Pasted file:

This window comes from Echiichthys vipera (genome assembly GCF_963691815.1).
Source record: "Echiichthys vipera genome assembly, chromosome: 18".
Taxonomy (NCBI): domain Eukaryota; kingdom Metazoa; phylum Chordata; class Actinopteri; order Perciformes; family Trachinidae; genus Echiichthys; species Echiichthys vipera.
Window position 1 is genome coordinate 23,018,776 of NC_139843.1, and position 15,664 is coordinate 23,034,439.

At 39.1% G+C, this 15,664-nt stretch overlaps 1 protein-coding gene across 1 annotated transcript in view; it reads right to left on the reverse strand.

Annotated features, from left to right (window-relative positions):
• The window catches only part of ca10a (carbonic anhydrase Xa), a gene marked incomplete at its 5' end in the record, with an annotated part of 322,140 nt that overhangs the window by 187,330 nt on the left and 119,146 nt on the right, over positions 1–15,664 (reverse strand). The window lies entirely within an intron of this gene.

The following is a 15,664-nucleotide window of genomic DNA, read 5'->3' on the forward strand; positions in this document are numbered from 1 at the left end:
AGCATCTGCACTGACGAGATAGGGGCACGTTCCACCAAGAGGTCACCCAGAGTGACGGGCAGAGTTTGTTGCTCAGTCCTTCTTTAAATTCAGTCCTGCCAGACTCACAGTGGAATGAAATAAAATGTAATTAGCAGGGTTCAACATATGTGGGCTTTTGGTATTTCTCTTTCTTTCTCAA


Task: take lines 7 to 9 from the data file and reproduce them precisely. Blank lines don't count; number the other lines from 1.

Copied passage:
• The window catches only part of ca10a (carbonic anhydrase Xa), a gene marked incomplete at its 5' end in the record, with an annotated part of 322,140 nt that overhangs the window by 187,330 nt on the left and 119,146 nt on the right, over positions 1–15,664 (reverse strand). The window lies entirely within an intron of this gene.

The following is a 15,664-nucleotide window of genomic DNA, read 5'->3' on the forward strand; positions in this document are numbered from 1 at the left end:
AGCATCTGCACTGACGAGATAGGGGCACGTTCCACCAAGAGGTCACCCAGAGTGACGGGCAGAGTTTGTTGCTCAGTCCTTCTTTAAATTCAGTCCTGCCAGACTCACAGTGGAATGAAATAAAATGTAATTAGCAGGGTTCAACATATGTGGGCTTTTGGTATTTCTCTTTCTTTCTCAA